In the sixth century BCE, the kingdom of Judah and its capitol in Jerusalem were besieged by the Babylonian forces of Nebuchadnezzar II. After a long period of deprivation, the walls of the city were finally breached. On the Hebrew date of the 9th of the month of Av—Tisha b’Av—the Temple that had stood in Jerusalem for centuries was plundered and destroyed, the inhabitants of the city were massacred, and the survivors were taken into captivity.

This experience remains one of the most traumatic in Jewish history. The Hebrew Bible records it in the book of Eicha, known in English as the book of Lamentations. Its five chapters, all of them highly structured, contain some of the most grotesque and poignant language of oppression and suffering in all of biblical literature. There are descriptions of mothers driven to such desperation that they resort to cannibalism; there is a haunting description of a man whose body has so withered from starvation that his skin hangs on him like desiccated wool.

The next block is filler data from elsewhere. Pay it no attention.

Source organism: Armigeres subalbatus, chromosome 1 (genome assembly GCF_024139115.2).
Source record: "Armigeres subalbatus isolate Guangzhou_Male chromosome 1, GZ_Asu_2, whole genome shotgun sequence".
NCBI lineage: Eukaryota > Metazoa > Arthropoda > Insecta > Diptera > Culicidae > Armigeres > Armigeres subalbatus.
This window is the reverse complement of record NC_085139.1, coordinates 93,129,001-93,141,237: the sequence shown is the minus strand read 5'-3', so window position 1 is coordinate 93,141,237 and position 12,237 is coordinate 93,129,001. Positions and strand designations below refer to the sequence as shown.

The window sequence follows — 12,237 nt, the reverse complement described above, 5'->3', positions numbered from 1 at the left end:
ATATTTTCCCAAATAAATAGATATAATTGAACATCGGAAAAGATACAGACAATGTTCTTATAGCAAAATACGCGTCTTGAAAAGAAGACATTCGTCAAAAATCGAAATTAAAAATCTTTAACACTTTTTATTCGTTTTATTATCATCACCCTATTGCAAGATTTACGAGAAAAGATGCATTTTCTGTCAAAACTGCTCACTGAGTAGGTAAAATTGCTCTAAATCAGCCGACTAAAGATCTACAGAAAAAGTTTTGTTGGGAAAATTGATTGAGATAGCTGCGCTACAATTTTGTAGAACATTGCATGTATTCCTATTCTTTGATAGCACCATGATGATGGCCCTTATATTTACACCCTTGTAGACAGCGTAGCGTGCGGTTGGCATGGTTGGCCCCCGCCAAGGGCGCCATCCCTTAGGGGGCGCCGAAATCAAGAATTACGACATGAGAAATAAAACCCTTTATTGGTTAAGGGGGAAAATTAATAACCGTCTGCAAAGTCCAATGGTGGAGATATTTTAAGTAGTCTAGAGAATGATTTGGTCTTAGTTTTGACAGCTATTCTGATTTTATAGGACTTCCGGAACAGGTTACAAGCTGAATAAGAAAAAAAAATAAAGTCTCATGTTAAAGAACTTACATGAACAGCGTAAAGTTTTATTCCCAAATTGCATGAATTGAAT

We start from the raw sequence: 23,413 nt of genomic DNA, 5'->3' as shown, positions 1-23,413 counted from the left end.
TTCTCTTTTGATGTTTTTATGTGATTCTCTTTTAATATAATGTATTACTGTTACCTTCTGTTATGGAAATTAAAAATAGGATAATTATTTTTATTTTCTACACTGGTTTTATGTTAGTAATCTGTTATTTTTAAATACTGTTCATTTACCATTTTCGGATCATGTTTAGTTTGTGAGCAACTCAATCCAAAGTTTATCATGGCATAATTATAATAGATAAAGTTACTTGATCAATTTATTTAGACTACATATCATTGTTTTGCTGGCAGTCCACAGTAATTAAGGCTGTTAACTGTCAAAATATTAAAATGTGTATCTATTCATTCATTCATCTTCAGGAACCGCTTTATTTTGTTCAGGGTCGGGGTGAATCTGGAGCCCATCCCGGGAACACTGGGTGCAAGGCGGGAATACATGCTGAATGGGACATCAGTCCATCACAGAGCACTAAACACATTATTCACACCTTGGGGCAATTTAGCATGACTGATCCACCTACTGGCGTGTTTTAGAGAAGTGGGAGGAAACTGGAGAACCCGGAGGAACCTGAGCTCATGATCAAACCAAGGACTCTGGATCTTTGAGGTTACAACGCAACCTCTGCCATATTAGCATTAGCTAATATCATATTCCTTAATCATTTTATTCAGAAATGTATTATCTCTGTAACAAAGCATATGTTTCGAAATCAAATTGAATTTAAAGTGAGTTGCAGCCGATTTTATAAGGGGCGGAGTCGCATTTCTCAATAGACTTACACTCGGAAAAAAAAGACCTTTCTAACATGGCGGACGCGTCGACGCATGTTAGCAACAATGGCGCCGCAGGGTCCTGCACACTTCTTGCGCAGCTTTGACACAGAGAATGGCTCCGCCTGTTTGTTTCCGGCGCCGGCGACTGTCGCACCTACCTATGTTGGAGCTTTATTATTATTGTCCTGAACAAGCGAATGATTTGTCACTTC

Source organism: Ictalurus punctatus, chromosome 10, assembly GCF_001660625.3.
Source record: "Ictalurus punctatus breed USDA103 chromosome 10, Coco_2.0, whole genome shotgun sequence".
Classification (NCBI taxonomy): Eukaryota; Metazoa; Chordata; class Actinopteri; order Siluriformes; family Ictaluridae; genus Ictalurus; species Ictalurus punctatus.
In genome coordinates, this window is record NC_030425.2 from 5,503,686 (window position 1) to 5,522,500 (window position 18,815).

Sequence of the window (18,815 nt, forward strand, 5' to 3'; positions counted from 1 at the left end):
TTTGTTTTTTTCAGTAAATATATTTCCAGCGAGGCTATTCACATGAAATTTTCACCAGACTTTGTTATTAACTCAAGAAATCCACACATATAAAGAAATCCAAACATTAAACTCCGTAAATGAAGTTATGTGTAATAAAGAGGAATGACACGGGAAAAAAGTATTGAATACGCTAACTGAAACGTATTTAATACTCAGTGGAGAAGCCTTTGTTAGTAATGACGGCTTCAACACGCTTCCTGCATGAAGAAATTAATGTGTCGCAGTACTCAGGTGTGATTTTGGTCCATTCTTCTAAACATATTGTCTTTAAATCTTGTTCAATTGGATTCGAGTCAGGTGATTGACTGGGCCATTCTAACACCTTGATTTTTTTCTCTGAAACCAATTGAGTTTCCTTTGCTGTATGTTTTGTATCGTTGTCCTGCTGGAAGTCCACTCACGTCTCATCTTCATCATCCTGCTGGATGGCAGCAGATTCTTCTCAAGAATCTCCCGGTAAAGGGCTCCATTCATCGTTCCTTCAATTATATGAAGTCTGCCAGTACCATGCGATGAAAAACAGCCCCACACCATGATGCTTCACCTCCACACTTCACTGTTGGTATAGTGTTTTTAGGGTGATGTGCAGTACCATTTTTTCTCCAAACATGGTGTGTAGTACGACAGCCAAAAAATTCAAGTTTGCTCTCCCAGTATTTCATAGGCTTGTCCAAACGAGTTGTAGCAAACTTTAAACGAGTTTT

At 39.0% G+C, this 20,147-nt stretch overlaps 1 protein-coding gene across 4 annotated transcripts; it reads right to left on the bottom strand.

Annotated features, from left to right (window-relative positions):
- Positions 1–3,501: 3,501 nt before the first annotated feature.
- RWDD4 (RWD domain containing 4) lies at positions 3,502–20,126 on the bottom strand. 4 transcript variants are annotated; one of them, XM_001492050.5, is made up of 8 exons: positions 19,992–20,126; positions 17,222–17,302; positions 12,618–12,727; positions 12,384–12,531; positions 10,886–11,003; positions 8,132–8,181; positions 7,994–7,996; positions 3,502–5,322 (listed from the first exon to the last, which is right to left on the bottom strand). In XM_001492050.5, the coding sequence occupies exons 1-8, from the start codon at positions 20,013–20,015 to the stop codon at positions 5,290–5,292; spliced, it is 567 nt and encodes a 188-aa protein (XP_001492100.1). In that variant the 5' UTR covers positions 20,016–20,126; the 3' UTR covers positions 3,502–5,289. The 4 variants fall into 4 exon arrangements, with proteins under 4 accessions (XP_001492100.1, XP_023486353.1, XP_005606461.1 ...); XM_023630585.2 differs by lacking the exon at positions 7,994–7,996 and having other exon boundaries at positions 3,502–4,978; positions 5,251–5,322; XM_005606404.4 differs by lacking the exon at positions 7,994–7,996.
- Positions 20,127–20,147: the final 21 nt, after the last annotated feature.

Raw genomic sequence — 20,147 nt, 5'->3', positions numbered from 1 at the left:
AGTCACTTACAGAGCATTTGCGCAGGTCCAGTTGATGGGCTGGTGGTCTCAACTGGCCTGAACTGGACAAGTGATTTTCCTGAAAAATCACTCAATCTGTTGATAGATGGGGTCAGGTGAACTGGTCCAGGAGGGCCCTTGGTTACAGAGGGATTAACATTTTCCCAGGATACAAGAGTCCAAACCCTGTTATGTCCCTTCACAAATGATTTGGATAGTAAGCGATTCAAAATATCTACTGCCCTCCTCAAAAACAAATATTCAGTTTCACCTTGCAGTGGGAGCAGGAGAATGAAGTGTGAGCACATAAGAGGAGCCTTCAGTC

Lamentations expresses a range of emotional responses to that trauma. Some, seemingly in line with Jeremiah’s chastening prophecy, understand the destruction of the city as a just punishment for a sinful people meted out by God; while others direct frustration, desperation, and even bitterness at God. The rabbi and academic Bible scholar Joshua Berman has just published a new commentary called The Book of Lamentations with Cambridge University Press. His interpretation and his new book frame a discussion this week with Mosaic editor Jonathan Silver.

Musical selections in this podcast are drawn from the Quintet for Clarinet and Strings, op. 31a, composed by Paul Ben-Haim and performed by the ARC Ensemble.